The Hate List – A Selection from Volumes 1 to 7

(Originally published between 1997 and 1999)

  1. The sort of widespread ignorance of computers and the internet which was endemic in the late 90s, and resulted in incidents such as a Ford TV ad which ended with, “E-mail us at”. Unfortunately, if you look up Senator Ted Stevens you’ll find that such ignorance is still widespread, especially among exactly those people in charge of regulating the internet.
  2. When a written document is shown in a film or TV programme, and you don’t know whether it’s important to the plot to read it or not. Then you try to anyway, but only catch a bit of it, and spend the next ten minutes of the film worrying that you missed something crucial.
  3. People who think the only way to type a capital letter on a computer is to press Caps Lock, press the letter and take Caps Lock off again.
  4. People who try to speed up any process on a computer by waggling the mouse all over the place.
  5. My old school network administrator Mrs Chapman, who actually told us that’s a way to speed up logging onto the school network.
  6. The enormous, terrifying forehead of Ant from Ant and Dec.
  7. Boy bands singing a cappella in interviews, and boy bands who think their fans buy their records for the music, not just the pictures of them on the front.
  8. Quaker Puffed Wheats, a complete rip-off of Sugar Puffs, but without the sugar. They are horrible and dry and disgusting. If you’re going to rip something off, you might as well make it at least as good as the original.
  9. People who end sentences with “so”, as if they can’t think of a consequence of what they just said, eg. “And we held a raffle and collected ¬£50, so…”.
  10. The bizarre use of punctuation in the names of new age Christian events, eg. “d:tour”, “re:action”, and the ridiculous “M:\Power”.
  11. Dance music, obviously.
  12. The tendency of children’s art programmes to use the word “effect” or “effective” at least 50 times per episode.
  13. People who say “LCD Display”, “PIN Number”, etc..
  14. The way politicians can make up a ridiculous phrase and use it so much it becomes a cliché within weeks.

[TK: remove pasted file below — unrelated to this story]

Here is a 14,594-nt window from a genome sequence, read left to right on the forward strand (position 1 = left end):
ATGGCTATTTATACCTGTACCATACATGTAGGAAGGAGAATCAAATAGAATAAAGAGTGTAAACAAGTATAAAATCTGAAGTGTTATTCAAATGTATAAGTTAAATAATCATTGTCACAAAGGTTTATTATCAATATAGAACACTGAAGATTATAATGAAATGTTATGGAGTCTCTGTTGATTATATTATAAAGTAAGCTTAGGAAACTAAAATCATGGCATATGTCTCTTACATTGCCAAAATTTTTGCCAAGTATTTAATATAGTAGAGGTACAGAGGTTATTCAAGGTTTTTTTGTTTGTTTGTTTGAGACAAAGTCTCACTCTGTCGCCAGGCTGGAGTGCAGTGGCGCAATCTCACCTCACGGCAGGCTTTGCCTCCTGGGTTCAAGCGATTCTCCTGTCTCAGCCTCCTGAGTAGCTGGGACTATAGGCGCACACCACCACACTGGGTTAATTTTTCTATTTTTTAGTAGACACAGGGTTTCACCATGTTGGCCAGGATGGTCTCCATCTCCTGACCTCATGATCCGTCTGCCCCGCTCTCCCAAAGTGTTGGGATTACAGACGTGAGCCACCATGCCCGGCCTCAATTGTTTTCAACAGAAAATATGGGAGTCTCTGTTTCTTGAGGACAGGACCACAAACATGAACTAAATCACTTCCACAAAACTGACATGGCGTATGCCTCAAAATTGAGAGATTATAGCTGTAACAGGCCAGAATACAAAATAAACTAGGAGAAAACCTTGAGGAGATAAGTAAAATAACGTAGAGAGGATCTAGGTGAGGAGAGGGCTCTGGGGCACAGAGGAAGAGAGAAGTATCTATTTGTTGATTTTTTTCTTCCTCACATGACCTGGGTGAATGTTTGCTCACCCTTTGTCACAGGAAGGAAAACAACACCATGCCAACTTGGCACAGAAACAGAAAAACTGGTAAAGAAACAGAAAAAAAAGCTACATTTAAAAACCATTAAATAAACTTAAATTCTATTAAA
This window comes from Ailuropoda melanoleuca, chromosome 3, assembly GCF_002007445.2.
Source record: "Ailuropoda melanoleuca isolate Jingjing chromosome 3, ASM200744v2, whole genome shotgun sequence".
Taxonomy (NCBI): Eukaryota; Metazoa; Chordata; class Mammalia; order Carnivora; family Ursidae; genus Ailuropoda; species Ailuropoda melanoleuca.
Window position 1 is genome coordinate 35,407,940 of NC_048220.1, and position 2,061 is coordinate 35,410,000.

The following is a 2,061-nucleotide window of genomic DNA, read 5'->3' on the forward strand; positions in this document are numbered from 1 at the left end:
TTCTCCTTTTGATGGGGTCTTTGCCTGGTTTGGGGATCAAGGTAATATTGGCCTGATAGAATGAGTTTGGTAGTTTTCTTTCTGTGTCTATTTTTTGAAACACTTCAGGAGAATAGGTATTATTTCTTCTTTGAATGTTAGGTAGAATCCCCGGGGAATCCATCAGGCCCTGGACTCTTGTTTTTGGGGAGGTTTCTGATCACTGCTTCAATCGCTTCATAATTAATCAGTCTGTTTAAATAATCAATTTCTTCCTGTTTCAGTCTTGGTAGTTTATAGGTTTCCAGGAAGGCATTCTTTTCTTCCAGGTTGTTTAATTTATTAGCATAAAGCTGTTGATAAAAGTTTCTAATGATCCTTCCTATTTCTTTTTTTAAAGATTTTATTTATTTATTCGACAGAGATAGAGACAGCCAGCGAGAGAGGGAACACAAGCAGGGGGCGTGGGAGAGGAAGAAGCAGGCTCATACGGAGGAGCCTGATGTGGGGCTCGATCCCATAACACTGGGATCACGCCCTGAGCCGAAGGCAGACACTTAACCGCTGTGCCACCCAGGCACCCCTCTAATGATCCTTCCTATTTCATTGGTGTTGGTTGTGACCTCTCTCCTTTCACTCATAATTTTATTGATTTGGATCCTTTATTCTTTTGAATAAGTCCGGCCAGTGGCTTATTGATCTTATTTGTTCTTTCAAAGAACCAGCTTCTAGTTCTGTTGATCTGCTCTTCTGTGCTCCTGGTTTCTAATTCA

15. People who think “non-shatter” means “non-breaking”, and try to show off that they can snap a non-shatter ruler.
  16. People who call ITV ‘Channel 3’.
  17. The boyband “E-male”, who had a thankfully short-lived career circa 1997. Apparently they were five actors from the stage musical Starlight Express. They gave themselves self-styled nicknames, in the vein of the Spice Girls, all beginning with an “e” sound: “E-nigma”, “E-lusive”, “E-mmense”, “E-zee” and the very apt “E-go”. What a bunch of throbbers.
  18. Reverse-insulting, the most childish response possible to an insult: “You’re gay.”/”No, you’re gay”.
  19. Anything which advertises itself as, “fun and educational at the same time”. A typical slogan is “Children will learn while they enjoy themselves” and is used on stupid computer “games” where you add up numbers.
  20. The multitude of kids’ programmes where there is something that can grant wishes and all the wishes backfire.
  21. The way the original Battlestar Galactica had a summary of the entire episode’s plot at the beginning, and then the background story to the series at the end.
  22. Internet and text message abbreviations, eg. “do u want me 2 w8 4 u?” It happens in other languages too: I’ve spoken to French people on the net who contracted “qui” to “ki”, “que” to “ku”, and “qu’est” to “ke”.
  23. The word “fit” as a synonym for “sexy”. One can see how declining standards of physical fitness would result in its growth in importance as a criterion of sexual attraction, and the consequent reflection of this trend in coloquial language… but can’t we all just agree to put a stop to it? How many times have you used the word “fit”, then had to explain which meaning you intended? Fight back: use “sexy” when you mean “sexy”, and punch other people when they don’t.
  24. Fat Americans on Ricki Lake or Oprah who do that weird, wiggling, arm-waving thing when they shout at people.
  25. Variations of the aphorism, “I think therefore I am”. People apparently believe that Descartes meant thinking was his reason for being. Of course, what he really meant is that thinking was the only thing he couldn’t doubt he was doing, and hence proof of his being. An athlete saying, “I run therefore I am”, doesn’t make sense: running may be his raison d’etre but he could always be dreaming it. I forgive one exception: Monty Python’s drunken philosophers song, because it works so well.
  26. My sister’s music collection circa 1997: an All Saints album, a 911 album, Now 36 and Aqua’s ‘Doctor Jones’ single.
  27. An old Hoover advert which went, “A black hole is when a star’s gravity is so strong that nothing can escape. It’s the same principle with the new Hoover”. No, pretty different principles actually.
  28. American TV audiences who whoop every time someone kisses.
  29. The way Americans say, “You want I should [do something]?”. Yeah, I want you should use some fucking grammar.
  30. When you tell someone they have a particular habit, and they say “When do I do that? Give me one example,” and think they’ve refuted you because you haven’t kept a record of the dates and details of every time they’ve done whatever it is.
  31. People who don’t understand the difference between blackmail, bribery and extortion.

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